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The WHO Strategic Advisory Group of Experts on Immunization (SAGE) has backed the use of the Astra Zeneca/Oxford University vaccine, including for those aged over 65. This is despite the fact that some countries in the EU have already said they would not be using the vaccine for this cohort.  

While vaccine supplies are limited, WHO has recommended that priority be given to health workers at high risk of exposure and older people, including those aged 65 or older.

Vaccination is recommended for persons with comorbidities that have been identified as increasing the risk of severe COVID-19, including obesity, cardiovascular disease, respiratory disease and diabetes.

Vaccination can be offered to people who have had COVID-19 in the past. But individuals may wish to defer their own COVID-19 vaccination for up to six months from the time of SARS-CoV-2 infection, to allow others who may need the vaccine more urgently to go first.

Astra Zeneca is now conducting a large-scale clinical trial of the vaccine including those aged 65 plus.

WHO has also recommended that the dosage should be administered in two doses given intramuscularly (0.5ml each) with an interval of eight to twelve weeks. Longer dose intervals within the eight to twelve weeks range are associated with greater vaccine efficacy.

The AZD1222 vaccine against COVID-19 has an efficacy of 63.09% against symptomatic SARS-CoV-2 infection.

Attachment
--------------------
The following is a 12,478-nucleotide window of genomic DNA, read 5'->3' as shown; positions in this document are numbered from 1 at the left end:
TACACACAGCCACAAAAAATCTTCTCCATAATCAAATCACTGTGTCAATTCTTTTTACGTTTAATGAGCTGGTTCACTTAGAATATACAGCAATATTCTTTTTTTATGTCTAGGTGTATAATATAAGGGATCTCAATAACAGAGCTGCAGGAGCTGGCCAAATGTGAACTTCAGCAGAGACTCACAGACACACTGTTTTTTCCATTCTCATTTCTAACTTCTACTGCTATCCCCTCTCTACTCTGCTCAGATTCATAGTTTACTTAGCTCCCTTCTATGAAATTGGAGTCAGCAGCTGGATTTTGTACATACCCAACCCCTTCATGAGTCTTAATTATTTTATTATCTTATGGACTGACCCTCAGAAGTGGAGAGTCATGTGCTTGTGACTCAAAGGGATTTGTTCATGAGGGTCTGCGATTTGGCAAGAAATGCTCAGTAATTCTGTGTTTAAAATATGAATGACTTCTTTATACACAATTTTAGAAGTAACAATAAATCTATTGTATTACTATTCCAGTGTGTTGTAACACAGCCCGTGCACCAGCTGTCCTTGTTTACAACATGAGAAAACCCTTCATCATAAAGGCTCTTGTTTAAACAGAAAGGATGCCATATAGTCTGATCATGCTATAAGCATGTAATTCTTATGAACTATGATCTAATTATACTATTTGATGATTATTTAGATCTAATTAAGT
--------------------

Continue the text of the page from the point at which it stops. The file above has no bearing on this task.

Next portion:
With regard to the new variants, SAGE has reviewed all available data on the performance of the vaccine in the settings of variants of concern and recommends the use of AZD1222 vaccine according to the WHO Prioritization Roadmap, even if virus variants are present in a country.

WHO’s recommendation of the AZ/Oxford University vaccine was welcomed by Andrew Pollard, Professor of Paediatric Infection and Immunity, and Chief Investigator on the Oxford vaccine trial.

‘The new guidance from WHO is an important milestone in extending access to the Oxford-AZ vaccine to all corners of the world,’ he said, ‘and providing further endorsement that after rigorous scrutiny by the WHO Strategic Advisory Group of Experts the vaccine can be used to help protect populations from the coronavirus pandemic.’

‘It is excellent news that the WHO has recommended use of the SARS CoV-2 vaccine first produced in Oxford,’ added Sarah Gilbert, Professor of Vaccinology, and Chief Investigator on the Oxford vaccine trial. ‘This decision paves the way to more widespread use of the vaccine to protect people against COVID-19 and take control of the pandemic.’

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